5 Stars

5 Stars

Neck Injury Risk



Leg Forces (l/r)

53/40 lbs.

95/82 lbs.

New test not comparable to pre-2011 test results. More stars = Better. Lower test results = Better.

The National Highway Traffic Safety Administration does side impact tests on new vehicles. In this test, which crashes the vehicle into a flat barrier at 38.5 MPH and into a post at 20 MPH, results indicate that the Chevrolet Traverse is safer than the Honda Odyssey:



Front Seat


5 Stars

5 Stars

Hip Force

204 lbs.

321 lbs.

Rear Seat


5 Stars

5 Stars

Spine Acceleration

39 G’s

70 G’s

Into Pole


5 Stars

5 Stars




Spine Acceleration

34 G’s

41 G’s

New test not comparable to pre-2011 test results. More stars = Better. Lower test results = Better.


The Traverse’s corrosion warranty is 1 year longer than the Odyssey’s (6 vs. 5 years).

There are almost 3 times as many Chevrolet dealers as there are Honda dealers, which makes it much easier should you ever need service under the Traverse’s warranty.


A hardened steel chain, with no maintenance needs, drives the camshafts in the Traverse’s engine. A rubber cam drive belt that needs periodic replacement drives the Odyssey’s camshafts. If the Odyssey’s belt breaks, the engine could be severely damaged when the pistons hit the opened valves.

To reliably power the ignition and other systems and to recharge the battery, the Traverse has a standard 170-amp alternator. The Odyssey’s 150-amp alternator isn’t as powerful.

J.D. Power and Associates’ 2019 Initial Quality Study of new car owners surveyed provide the statistics that show that Chevrolet vehicles are better in initial quality than Honda vehicles. J.D. Power ranks Chevrolet 6th in initial quality, above the industry average. With 13 more problems per 100 vehicles, Honda is ranked 16th, below the industry average.

J.D. Power and Associates’ 2019 survey of the owners of three-year-old vehicles provides the long-term dependability statistics that show that Chevrolet vehicles are more reliable than Honda vehicles. J.D. Power ranks Chevrolet fourth in reliability, above the industry average. With 31 more problems per 100 vehicles, Honda is ranked 16th.


The Traverse’s 3.6 DOHC V6 produces 30 more horsepower (310 vs. 280) and 4 lbs.-ft. more torque (266 vs. 262) than the Odyssey’s 3.5 SOHC V6.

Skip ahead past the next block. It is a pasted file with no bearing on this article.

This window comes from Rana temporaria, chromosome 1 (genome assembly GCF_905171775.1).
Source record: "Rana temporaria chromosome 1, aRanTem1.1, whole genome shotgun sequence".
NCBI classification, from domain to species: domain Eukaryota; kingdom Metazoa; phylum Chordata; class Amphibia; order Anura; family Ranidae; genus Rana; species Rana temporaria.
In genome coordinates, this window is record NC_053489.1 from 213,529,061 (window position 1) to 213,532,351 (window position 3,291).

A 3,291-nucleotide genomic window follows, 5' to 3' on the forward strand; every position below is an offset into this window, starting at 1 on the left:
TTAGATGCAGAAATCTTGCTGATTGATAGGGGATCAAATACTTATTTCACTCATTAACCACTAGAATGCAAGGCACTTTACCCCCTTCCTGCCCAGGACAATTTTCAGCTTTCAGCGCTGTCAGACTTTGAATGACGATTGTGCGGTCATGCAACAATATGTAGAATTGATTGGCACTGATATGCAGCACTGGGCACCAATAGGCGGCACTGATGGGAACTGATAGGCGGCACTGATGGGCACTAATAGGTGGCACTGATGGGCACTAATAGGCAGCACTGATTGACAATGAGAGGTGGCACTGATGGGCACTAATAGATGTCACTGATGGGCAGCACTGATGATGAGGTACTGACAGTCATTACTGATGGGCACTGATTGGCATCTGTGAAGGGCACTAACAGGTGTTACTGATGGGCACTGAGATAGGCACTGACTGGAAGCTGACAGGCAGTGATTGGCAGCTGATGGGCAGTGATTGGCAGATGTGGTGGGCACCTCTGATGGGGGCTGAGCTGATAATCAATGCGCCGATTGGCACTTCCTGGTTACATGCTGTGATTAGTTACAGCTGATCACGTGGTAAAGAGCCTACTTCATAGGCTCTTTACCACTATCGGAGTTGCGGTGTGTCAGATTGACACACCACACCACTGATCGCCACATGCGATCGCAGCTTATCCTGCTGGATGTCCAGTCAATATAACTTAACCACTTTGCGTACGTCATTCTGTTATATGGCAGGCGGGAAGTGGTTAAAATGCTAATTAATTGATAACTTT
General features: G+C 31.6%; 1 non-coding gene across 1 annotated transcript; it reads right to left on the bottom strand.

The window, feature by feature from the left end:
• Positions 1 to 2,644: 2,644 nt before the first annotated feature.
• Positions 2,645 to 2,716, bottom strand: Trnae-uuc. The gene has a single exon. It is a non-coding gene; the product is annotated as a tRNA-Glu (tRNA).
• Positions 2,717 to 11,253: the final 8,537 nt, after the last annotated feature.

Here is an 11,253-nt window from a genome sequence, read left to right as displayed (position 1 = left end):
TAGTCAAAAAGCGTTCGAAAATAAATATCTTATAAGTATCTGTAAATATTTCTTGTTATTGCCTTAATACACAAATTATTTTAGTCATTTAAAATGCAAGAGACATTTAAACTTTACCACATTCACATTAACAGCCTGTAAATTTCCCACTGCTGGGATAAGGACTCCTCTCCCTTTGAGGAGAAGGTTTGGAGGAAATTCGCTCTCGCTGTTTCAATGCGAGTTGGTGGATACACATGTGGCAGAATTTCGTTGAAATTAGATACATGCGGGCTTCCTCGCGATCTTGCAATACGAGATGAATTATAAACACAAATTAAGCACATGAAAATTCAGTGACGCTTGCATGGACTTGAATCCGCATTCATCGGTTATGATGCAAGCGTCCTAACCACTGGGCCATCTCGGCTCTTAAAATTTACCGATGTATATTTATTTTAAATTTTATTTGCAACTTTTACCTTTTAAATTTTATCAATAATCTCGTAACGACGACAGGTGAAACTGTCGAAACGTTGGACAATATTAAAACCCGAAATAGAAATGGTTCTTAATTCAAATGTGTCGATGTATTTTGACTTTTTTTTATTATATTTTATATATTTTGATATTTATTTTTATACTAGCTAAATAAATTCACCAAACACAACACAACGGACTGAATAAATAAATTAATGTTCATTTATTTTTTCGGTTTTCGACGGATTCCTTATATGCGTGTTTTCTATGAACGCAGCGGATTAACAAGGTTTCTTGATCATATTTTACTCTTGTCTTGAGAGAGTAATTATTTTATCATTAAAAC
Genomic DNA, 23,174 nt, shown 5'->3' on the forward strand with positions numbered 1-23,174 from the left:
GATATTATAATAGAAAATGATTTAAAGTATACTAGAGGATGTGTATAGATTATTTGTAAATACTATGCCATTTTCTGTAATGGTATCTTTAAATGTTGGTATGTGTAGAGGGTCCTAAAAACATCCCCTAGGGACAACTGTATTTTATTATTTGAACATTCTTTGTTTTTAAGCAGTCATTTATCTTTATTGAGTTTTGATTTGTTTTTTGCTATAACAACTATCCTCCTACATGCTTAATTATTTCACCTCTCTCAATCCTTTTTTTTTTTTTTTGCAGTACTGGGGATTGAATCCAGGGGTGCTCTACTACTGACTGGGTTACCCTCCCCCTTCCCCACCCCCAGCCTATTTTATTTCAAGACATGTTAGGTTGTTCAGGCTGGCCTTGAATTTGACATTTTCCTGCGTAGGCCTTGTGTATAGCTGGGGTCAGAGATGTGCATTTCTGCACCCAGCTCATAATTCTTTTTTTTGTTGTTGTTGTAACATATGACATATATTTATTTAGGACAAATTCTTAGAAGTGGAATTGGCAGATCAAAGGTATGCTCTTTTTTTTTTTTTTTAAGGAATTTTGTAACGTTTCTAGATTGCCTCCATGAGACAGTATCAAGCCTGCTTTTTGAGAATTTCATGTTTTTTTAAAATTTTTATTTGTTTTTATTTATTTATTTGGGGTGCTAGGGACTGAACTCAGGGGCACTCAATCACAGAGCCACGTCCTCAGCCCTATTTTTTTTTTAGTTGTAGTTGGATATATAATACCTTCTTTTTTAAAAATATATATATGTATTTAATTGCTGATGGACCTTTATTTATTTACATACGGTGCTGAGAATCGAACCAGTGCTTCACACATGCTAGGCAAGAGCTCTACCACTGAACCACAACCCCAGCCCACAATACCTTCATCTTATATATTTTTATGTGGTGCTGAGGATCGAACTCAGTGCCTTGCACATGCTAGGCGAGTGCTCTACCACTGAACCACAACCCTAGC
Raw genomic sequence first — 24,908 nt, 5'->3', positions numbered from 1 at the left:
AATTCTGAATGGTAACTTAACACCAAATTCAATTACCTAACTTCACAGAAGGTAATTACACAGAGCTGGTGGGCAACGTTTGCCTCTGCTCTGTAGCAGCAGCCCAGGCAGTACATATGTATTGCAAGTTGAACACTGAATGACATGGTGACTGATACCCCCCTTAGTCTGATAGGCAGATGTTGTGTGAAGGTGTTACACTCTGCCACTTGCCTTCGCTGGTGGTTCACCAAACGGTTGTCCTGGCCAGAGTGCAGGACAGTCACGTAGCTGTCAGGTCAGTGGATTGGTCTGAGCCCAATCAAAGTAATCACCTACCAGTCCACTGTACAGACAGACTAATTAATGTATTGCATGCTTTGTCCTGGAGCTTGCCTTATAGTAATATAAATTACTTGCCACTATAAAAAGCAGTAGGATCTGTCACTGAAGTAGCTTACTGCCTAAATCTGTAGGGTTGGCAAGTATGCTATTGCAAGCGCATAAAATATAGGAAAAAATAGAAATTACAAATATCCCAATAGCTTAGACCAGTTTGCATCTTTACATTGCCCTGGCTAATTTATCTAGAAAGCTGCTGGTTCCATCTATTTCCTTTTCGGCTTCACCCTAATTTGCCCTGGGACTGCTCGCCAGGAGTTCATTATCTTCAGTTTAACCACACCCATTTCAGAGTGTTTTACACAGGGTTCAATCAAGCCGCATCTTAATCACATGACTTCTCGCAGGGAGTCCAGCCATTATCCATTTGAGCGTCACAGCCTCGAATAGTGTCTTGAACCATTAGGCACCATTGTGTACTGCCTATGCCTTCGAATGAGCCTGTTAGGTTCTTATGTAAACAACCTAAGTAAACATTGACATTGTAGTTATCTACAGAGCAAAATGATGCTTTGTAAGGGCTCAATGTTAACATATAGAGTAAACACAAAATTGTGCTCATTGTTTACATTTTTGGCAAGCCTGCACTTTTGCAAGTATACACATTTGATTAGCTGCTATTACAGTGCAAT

As tested in Car and Driver the Chevrolet Traverse is faster than the Honda Odyssey:



Zero to 30 MPH

2.5 sec

2.7 sec

Zero to 60 MPH

6.5 sec

6.7 sec

Zero to 80 MPH

10.7 sec

10.8 sec

5 to 60 MPH Rolling Start

6.8 sec

6.9 sec

Passing 30 to 50 MPH

3.2 sec

4.2 sec

Passing 50 to 70 MPH

4.6 sec

4.7 sec

Quarter Mile

15.1 sec

15.2 sec

Top Speed

130 MPH

110 MPH

Fuel Economy and Range

The Traverse AWD’s standard fuel tank has 2.2 gallons more fuel capacity than the Odyssey (21.7 vs. 19.5 gallons).

Environmental Friendliness

In its Green Vehicle Guide, the U.S. Environmental Protection Agency (EPA) rates the Chevrolet Traverse higher (6 out of 10) than the Honda Odyssey (3). This means the Traverse produces up to 23.4 pounds less smog-producing pollutants than the Odyssey every 15,000 miles.

Brakes and Stopping

The Traverse stops much shorter than the Odyssey:



70 to 0 MPH

174 feet

184 feet

Car and Driver

60 to 0 MPH

125 feet

127 feet

Motor Trend

Tires and Wheels

For better traction, the Traverse has larger tires than the Odyssey (255/65R18 vs. 235/60R18).

For better ride, handling and brake cooling the Traverse offers optional 20-inch wheels. The Odyssey’s largest wheels are only 19-inches.

The Chevrolet Traverse’s wheels have 6 lugs for longer wheel bearing life, less chance of rotor warping and greater strength. The Honda Odyssey only has 5 wheel lugs per wheel.

Suspension and Handling

The Traverse has vehicle speed sensitive variable-assist power steering, for low-effort parking, better control at highway speeds and during hard cornering, and a better feel of the road. The Odyssey doesn’t offer variable-assist power steering.